This thoughtfulness extends to the studio’s crafting of a convincing world where Rocket League is the number one sport. You see it in the multi-tier, sold-out arenas and you hear it from the indistinct chants of allegiance from the fans. The crowd goes ‘Oooohhhh!’ or ‘Aaaaahh!’, whether it’s a goal or a key ball hit at midfield. These sprinkles of realism aren’t strictly necessary but are greatly appreciated; for instance, the pitch itself features blades of grass that all move independently. These manicured fields are best admired during the pre-match camera shots, but you can’t be faulted for staring at them in the middle of a game. They are complemented by the myriad customization parts, from wildly swinging antenna flags to neon-blue engine exhaust trails.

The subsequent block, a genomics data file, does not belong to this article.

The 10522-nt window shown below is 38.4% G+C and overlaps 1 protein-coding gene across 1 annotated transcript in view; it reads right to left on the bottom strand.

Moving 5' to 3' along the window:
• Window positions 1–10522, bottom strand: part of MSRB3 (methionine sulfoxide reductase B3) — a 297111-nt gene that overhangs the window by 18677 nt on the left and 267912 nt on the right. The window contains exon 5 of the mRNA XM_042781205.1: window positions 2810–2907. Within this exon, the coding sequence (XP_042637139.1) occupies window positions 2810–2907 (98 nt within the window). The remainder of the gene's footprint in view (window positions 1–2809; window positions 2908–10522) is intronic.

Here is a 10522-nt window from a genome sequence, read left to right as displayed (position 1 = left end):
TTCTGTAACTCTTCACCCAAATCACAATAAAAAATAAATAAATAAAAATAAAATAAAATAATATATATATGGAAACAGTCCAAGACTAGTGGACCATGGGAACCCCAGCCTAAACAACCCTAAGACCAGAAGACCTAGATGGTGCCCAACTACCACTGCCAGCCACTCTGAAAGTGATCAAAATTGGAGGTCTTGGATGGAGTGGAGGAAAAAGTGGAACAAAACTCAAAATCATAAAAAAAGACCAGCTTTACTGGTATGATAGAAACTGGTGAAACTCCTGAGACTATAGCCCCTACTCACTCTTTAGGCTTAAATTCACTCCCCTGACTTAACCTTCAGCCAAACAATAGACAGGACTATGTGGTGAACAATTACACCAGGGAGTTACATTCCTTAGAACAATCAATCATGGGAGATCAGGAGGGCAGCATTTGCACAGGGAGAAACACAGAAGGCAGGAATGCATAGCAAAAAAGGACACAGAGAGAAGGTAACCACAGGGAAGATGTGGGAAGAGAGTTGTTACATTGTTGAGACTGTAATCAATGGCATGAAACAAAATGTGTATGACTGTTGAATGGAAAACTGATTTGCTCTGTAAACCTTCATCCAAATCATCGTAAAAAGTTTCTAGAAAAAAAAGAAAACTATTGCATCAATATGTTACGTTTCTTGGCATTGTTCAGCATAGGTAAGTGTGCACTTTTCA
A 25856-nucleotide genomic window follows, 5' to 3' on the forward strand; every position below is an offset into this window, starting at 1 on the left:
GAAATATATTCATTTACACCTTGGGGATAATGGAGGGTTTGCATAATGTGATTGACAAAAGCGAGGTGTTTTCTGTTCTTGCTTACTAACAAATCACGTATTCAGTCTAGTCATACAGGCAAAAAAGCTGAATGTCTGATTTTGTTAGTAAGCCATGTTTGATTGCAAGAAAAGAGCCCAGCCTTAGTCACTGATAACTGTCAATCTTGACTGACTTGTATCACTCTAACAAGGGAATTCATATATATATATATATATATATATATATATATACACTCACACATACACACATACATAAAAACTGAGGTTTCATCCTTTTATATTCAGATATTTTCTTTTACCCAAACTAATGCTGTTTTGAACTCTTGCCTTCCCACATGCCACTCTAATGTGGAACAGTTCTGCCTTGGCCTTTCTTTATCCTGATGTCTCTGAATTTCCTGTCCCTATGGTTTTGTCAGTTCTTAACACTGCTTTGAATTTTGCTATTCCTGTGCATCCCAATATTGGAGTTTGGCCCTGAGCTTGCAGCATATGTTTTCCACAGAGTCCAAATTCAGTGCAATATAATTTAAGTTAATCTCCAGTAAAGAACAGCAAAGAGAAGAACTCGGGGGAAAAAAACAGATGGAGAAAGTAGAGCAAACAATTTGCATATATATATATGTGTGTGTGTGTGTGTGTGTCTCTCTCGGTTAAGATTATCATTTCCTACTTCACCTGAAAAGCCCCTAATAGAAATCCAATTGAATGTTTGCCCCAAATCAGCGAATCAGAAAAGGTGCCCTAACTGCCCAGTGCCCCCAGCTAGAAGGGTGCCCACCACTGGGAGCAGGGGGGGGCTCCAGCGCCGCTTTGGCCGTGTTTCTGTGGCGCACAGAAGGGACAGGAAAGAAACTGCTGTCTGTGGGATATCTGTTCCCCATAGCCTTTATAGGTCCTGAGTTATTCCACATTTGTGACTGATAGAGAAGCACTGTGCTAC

The joy of Rocket League rests on the countless plans that are conceived and discarded every other second in any given match. Trying to predict where and how the ball will bounce next is a game within the game. Despite the use of cars, Rocket League emulates the emotional surges typical of The Beautiful Game, such as the rush of an unexpected fast break or a well-timed header into a goal. With Rocket League, the promising concept of combining two wonderful things–cars and soccer–is equally magnificent in execution. You can’t say the same thing about, say, combining cake and fruit to make fruitcake, as the comedian Jim Gaffigan observed.